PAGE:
The long-term experience of living with peripheral arterial disease and the recovery following revascularization: a qualitative study

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The long-term experience of living with peripheral arterial disease and the recovery following revascularization: a qualitative study

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Publication Article, peer reviewed scientific
Title The long-term experience of living with peripheral arterial disease and the recovery following revascularization: a qualitative study
Author(s) Wann-Hansson, Christine ; Rahm Hallberg, Ingalill ; Klevsgård, Rosemarie ; Andersson, Edith
Date 2006-11-28
English abstract
ABSTRACT Background: The long-term experience of living with peripheral arterial disease (PAD) and the durability of improvements after revascularization are sparsely described in the literature. The primary goal of medical treatment and nursing care for PAD is to provide relief of symptoms, improve quality of life and prevent the progression of arterial disease and cardiovascular complications. A majority are elderly with a significantly increased risk of myocardial infarction, stroke and cardiovascular death. Which can limit mobility and functional status even in the absence of ischaemic claudication, rest pain or ulceration after a successful revascularization. Objectives: To illuminate the long-term experience of living with peripheral arterial disease and the recovery following revascularizations. Methods: Fourteen patients were interviewed 6 months and 2½ years after revascularization. The transcribed texts were analysed using manifest and latent content analysis. Results: The long-term experience of living with PAD meant gradually becoming aware of having a chronic disease. This was interpreted in the following themes, representing the transition from being in an acute phase of PAD to the recovery after revascularization and entering a chronic phase of PAD: (I) “becoming better but not cured”; (II) “recapturing control over life”; (III) “reappraising meaning in life”. Conclusions: Becoming aware of having a chronic disease results in a need to adapt to and accept permanent restrictions in daily life. The findings showed that revascularizations offer several benefits, however when PAD symptoms were relieved other ailments became discernable, which reflects the complex course of PAD and atherosclerotic disease. Moreover, several critical points and events such as other concurrent diseases, unrealistic hope for recovery, the complex course of PAD and atherosclerotic disease complicated the transition process towards health and well-being.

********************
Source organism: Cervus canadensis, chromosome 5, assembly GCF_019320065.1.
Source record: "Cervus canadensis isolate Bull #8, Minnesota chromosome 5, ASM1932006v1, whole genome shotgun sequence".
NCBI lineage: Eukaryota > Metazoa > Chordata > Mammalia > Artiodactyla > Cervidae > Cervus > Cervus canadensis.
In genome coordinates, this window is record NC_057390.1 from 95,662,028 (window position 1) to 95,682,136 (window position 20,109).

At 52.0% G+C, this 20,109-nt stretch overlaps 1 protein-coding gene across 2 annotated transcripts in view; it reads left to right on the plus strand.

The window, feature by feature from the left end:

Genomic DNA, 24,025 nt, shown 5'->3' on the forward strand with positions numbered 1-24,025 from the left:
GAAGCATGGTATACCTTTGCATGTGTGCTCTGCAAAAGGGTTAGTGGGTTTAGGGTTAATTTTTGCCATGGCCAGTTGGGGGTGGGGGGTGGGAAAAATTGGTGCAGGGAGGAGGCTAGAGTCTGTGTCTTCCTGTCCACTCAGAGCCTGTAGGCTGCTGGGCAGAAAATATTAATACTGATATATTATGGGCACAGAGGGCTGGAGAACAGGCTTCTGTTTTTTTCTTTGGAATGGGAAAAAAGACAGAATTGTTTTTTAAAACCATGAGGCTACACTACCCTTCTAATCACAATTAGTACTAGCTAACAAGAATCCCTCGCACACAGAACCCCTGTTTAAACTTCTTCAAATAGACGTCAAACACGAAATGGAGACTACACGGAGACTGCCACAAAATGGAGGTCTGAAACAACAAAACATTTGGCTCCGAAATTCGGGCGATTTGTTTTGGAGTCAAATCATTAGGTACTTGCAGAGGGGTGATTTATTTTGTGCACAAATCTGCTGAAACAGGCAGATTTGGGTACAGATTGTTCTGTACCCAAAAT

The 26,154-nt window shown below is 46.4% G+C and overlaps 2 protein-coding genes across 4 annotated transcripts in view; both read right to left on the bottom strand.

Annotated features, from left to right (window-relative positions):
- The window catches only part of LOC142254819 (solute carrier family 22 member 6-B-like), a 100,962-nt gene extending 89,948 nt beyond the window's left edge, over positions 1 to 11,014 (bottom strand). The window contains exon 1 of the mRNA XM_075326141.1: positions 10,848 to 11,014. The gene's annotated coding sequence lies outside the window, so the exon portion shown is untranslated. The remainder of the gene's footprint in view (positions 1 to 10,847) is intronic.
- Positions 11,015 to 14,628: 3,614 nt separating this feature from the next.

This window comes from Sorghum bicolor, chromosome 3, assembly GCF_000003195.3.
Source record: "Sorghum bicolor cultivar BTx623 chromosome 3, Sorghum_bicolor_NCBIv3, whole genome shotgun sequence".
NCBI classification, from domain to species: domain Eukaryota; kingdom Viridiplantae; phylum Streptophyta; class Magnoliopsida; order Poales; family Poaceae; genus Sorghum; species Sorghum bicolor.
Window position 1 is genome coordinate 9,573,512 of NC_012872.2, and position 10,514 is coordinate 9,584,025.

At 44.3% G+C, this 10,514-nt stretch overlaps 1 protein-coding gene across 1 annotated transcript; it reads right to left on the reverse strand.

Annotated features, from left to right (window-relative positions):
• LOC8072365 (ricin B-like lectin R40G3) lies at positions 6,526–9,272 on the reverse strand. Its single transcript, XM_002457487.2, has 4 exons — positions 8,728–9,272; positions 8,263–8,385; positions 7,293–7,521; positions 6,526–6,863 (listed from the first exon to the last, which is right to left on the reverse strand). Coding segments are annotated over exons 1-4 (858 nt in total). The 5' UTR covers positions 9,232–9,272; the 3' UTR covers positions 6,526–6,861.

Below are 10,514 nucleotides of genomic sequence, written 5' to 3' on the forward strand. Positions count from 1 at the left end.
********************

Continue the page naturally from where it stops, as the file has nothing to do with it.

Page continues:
Publisher Elsvier Ldt
Host/Issue International Journal of Nursing Studies;Feb 3
Language eng (iso)
Subject(s) Nursing
Peripheral vascular disease
Chronic illness
Transition
Content analysis
Medicine
Research Subject Categories::MEDICINE
Handle http://www.sciencedirect.com/science?_ob=ArticleURL&_udi=B6T7T-4N08X56-1&_user=2864935&_coverDate=02%2F05%2F2007&_rdoc=1&_fmt=&_orig=search&_sort=d&view=c&_acct=C000059005&_version=1&_urlVersion=0&_userid=2864935&md5=88f4242eaf82f57fc1c438e97a7794ae (link to this page)
http://hdl.handle.net/2043/4520 (link to this page)

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